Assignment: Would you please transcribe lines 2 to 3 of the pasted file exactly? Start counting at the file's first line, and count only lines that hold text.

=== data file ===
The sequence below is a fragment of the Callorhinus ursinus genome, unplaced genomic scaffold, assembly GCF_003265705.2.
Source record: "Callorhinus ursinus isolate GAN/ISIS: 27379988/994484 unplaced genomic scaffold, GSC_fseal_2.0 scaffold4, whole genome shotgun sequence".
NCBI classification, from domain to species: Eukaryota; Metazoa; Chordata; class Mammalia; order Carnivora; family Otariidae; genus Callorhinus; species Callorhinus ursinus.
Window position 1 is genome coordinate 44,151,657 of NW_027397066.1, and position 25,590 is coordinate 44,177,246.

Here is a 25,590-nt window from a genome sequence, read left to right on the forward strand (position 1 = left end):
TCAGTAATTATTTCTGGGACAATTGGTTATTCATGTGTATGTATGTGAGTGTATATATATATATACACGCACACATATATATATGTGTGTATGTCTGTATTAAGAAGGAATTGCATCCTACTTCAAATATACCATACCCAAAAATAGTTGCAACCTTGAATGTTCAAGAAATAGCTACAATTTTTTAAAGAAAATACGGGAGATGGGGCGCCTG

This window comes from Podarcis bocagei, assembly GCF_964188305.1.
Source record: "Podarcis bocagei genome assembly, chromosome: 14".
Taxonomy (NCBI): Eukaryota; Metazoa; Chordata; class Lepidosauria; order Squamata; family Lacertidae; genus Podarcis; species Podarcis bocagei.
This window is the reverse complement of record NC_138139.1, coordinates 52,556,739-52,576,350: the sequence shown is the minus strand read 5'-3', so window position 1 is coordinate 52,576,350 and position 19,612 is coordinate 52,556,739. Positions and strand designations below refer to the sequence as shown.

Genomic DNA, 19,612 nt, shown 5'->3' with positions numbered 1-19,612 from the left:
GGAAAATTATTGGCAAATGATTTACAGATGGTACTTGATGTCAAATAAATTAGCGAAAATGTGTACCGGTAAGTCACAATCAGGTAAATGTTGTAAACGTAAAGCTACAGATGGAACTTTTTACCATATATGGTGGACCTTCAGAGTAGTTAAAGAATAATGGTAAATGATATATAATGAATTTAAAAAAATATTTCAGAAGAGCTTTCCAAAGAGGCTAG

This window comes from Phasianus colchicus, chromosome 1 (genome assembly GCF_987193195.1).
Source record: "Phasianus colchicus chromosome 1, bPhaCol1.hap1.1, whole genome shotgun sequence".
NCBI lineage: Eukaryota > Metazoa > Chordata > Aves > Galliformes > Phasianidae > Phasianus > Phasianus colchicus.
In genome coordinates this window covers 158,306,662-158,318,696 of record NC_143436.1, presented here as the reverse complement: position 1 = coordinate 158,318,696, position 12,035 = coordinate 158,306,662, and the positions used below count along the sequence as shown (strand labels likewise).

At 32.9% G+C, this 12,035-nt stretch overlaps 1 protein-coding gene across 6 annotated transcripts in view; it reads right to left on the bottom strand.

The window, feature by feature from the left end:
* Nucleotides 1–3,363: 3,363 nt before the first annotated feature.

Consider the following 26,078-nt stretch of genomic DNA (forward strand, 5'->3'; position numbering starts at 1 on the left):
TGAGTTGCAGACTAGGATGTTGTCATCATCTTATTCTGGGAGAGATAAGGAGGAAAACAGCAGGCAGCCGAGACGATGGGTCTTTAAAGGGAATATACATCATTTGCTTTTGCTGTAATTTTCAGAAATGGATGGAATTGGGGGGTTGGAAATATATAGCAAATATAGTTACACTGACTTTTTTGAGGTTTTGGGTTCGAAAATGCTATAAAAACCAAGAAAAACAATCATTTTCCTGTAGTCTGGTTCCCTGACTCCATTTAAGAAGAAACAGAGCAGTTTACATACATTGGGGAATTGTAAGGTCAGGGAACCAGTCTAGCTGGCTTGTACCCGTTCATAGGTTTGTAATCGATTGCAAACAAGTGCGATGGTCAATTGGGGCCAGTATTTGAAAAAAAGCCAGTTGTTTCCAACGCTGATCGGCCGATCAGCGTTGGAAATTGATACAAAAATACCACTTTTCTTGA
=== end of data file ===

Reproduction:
Source record: "Callorhinus ursinus isolate GAN/ISIS: 27379988/994484 unplaced genomic scaffold, GSC_fseal_2.0 scaffold4, whole genome shotgun sequence".
NCBI classification, from domain to species: Eukaryota; Metazoa; Chordata; class Mammalia; order Carnivora; family Otariidae; genus Callorhinus; species Callorhinus ursinus.